Web development, where to start? Right here with HTML!
First I'd like to explain the goal of this series of tutorials. The goal is to get people excited for web development and I want to do that as efficient as possible (hoping, like most teachers, to make it fun). This is why I'll try to apply the programming principle named KISS as much as possible. The basics should be enough to keep up with the series but I will provide links to resources if you want to know the ins and outs of the subject. So let's KISS and start already!
HTML is the basis of websites/apps. It is the language your browser translates to content on your screen. You can compare it with a text editor showing a stored document. The document contains the text and the editor shows it to you. In a webpage the content of the document is HTML and it is the browser that translates it to the content you read on your screen.
The source of an (almost) minimal webpage looks like this.
<!DOCTYPE html> <html> <head> <title>My webpage!</title> </head> <body> <h1>I'm writing html!</h1> <p> No idea what this all means </p> </body> </html>
So let's establish some terms by looking at the following example:
<!DOCTYPE html><!-- tell the browser it is going to read html --> <!-- This is a way to make comments in HTML --> <html><!-- html opening TAG --> <head><!-- head opening tag --> <title>My webpage!</title> </head><!-- head closing tag --> <body><!-- body opening tag --> <img src="https://fonts.gstatic.com/s/i/materialicons/done/v14/24px.svg" /> <!-- a self closing tag with an attribute --> </body><!-- body closing tag --> </html><!-- html closing tag -->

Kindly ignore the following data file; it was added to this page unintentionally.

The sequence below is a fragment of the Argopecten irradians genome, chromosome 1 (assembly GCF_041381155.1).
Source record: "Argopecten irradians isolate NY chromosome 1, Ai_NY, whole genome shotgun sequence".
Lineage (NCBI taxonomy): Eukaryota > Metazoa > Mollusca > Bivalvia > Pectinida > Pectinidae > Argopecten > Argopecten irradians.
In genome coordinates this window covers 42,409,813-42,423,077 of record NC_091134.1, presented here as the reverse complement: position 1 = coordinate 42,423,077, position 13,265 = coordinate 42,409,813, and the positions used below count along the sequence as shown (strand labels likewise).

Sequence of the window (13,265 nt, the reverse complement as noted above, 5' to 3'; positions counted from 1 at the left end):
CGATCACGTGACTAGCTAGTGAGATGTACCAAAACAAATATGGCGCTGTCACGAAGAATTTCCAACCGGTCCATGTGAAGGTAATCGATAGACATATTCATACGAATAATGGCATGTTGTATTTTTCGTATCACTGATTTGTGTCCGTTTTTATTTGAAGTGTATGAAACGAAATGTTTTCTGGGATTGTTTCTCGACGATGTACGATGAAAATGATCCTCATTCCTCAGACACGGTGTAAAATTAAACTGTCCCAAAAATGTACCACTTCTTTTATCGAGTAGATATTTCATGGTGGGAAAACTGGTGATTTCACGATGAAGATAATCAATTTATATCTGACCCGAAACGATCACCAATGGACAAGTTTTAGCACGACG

So a HTML document exists of html elements, these elements have a start tag(< elementName >) and closing tag (</ elementName >) or are selfclosing (< elementName />).
Every element between the opening tag and the closing tag of an element is considered a child of the element and is indented accordingly (for readability).
You may have noticed that the img tag in the above example had something extra (src="..."). This is called an attribute. Attributes tell something about the element and can be found in the opening tag of the element.
Let's create a HTML document and find out.
Create html file
Create a file with the html extension (filename.html)
If it doesn't work later on check if it is nog (filename.html.txt)
Fill it with html
Fill this file using a text editor (notepad e.g.) with one of the above examples
Open this file using a browser (Edge, Firefox, Chrome)
And there it is, your first html file, served by a browser! Good job.
Don't worry if this didn't work. For the next few posts of this series we are going to use codepen for the examples and for playing with the code. For the HTML basics you can use this pen:
In a pen all you'll need to do is write the HTML that goes in the body element of the HTML document and the preview will automatically be updated.
I found experimentation the fastest way to really learn something and make it stick so please experiment! Everything inside the body element of the document will be what you see in the browser.
Try to create some sort of story, maybe a list or two, and some headings, or anything else you like.
These are the basics of HTML. Sure there is more to making a web app than just html but this is the basis. The next post for the series is going to be about styling the HTML document with CSS, adding color, placing stuff where you want etc. Feel free to leave a comment if you run into any problems and I'll get back to you as soon as possible!